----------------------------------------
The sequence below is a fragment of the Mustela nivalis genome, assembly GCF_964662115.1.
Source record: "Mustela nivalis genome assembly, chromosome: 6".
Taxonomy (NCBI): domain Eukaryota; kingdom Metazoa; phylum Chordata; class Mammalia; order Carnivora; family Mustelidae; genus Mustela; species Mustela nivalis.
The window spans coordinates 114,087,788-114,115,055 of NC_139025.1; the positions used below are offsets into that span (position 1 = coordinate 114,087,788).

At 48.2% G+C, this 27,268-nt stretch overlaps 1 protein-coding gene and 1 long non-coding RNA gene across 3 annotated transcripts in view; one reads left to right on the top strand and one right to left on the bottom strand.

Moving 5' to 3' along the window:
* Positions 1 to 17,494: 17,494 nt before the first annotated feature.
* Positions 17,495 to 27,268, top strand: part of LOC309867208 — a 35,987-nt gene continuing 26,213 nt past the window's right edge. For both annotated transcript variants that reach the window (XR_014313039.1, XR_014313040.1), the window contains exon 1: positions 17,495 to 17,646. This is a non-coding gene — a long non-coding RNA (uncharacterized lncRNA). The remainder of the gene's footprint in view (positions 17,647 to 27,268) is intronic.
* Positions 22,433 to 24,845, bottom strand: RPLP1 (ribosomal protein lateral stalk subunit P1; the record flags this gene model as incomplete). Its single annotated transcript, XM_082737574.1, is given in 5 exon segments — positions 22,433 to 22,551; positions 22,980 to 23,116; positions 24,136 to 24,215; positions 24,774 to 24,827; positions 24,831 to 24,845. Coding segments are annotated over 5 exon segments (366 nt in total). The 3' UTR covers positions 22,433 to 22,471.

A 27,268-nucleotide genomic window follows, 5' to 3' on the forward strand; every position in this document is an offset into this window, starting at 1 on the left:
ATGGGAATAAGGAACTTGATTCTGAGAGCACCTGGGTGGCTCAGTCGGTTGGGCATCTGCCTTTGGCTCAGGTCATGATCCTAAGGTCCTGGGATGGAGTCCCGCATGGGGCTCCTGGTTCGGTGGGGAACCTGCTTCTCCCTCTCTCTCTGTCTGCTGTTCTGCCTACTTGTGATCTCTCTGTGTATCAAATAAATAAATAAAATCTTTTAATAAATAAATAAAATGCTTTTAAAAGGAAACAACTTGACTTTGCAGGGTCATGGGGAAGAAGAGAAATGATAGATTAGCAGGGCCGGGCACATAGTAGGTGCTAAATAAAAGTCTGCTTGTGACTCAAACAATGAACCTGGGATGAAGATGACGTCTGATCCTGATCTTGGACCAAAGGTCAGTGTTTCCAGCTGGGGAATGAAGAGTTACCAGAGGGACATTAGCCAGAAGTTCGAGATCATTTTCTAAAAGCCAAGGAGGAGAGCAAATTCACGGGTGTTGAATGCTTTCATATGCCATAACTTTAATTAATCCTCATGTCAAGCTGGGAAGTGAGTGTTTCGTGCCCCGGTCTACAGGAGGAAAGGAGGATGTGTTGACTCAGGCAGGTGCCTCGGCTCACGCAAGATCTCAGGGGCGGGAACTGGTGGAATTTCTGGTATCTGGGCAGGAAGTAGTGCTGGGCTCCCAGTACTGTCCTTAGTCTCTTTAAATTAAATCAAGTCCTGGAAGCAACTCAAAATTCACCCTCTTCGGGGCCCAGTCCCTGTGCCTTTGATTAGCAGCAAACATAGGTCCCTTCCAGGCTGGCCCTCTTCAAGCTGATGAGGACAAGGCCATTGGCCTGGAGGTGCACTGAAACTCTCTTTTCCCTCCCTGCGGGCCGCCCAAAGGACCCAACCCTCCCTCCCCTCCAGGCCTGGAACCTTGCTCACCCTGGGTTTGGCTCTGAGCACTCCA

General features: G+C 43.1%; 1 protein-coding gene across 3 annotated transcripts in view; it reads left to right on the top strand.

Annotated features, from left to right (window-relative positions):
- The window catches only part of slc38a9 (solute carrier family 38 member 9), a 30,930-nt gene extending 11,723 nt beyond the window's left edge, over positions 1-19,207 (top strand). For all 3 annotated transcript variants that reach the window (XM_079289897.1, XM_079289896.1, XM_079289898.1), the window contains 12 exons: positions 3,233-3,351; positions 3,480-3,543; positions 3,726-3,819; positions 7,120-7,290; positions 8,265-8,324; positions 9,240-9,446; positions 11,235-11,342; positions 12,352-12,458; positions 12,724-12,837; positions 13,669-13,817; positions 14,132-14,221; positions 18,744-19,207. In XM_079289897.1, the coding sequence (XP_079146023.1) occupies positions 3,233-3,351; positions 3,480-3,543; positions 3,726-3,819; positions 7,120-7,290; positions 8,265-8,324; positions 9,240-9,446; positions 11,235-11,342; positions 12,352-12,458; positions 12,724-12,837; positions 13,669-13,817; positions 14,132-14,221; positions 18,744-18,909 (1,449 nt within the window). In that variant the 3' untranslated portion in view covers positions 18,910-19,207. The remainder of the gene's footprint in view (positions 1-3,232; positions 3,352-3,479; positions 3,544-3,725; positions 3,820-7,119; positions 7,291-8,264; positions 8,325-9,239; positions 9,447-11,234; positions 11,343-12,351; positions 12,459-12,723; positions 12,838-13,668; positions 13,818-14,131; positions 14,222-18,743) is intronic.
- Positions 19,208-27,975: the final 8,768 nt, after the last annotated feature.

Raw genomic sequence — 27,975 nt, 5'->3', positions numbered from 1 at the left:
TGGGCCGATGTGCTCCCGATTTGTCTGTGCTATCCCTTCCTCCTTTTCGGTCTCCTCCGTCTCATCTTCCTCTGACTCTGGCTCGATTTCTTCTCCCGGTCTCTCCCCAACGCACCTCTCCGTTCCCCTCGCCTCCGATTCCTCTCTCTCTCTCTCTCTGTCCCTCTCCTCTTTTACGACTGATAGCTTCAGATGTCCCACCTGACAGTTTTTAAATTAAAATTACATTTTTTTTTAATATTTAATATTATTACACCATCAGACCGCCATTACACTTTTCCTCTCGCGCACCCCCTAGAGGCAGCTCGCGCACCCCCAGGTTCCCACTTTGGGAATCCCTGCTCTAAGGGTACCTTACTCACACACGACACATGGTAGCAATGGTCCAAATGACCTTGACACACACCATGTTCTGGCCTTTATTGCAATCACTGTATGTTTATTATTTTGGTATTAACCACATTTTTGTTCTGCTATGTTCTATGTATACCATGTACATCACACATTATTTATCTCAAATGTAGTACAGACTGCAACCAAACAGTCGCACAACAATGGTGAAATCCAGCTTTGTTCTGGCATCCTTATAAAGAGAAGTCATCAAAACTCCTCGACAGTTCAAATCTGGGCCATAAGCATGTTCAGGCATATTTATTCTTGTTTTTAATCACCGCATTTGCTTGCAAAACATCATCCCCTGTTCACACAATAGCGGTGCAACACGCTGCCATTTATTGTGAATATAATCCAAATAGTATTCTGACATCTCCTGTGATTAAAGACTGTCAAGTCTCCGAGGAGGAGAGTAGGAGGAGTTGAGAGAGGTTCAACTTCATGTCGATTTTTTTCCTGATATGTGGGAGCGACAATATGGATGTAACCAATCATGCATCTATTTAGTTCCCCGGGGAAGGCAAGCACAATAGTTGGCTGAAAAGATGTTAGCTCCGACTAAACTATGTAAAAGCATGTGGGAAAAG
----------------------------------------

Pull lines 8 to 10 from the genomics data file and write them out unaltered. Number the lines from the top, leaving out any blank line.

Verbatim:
* Positions 17,495 to 27,268, top strand: part of LOC309867208 — a 35,987-nt gene continuing 26,213 nt past the window's right edge. For both annotated transcript variants that reach the window (XR_014313039.1, XR_014313040.1), the window contains exon 1: positions 17,495 to 17,646. This is a non-coding gene — a long non-coding RNA (uncharacterized lncRNA). The remainder of the gene's footprint in view (positions 17,647 to 27,268) is intronic.
* Positions 22,433 to 24,845, bottom strand: RPLP1 (ribosomal protein lateral stalk subunit P1; the record flags this gene model as incomplete). Its single annotated transcript, XM_082737574.1, is given in 5 exon segments — positions 22,433 to 22,551; positions 22,980 to 23,116; positions 24,136 to 24,215; positions 24,774 to 24,827; positions 24,831 to 24,845. Coding segments are annotated over 5 exon segments (366 nt in total). The 3' UTR covers positions 22,433 to 22,471.

A 27,268-nucleotide genomic window follows, 5' to 3' on the forward strand; every position in this document is an offset into this window, starting at 1 on the left: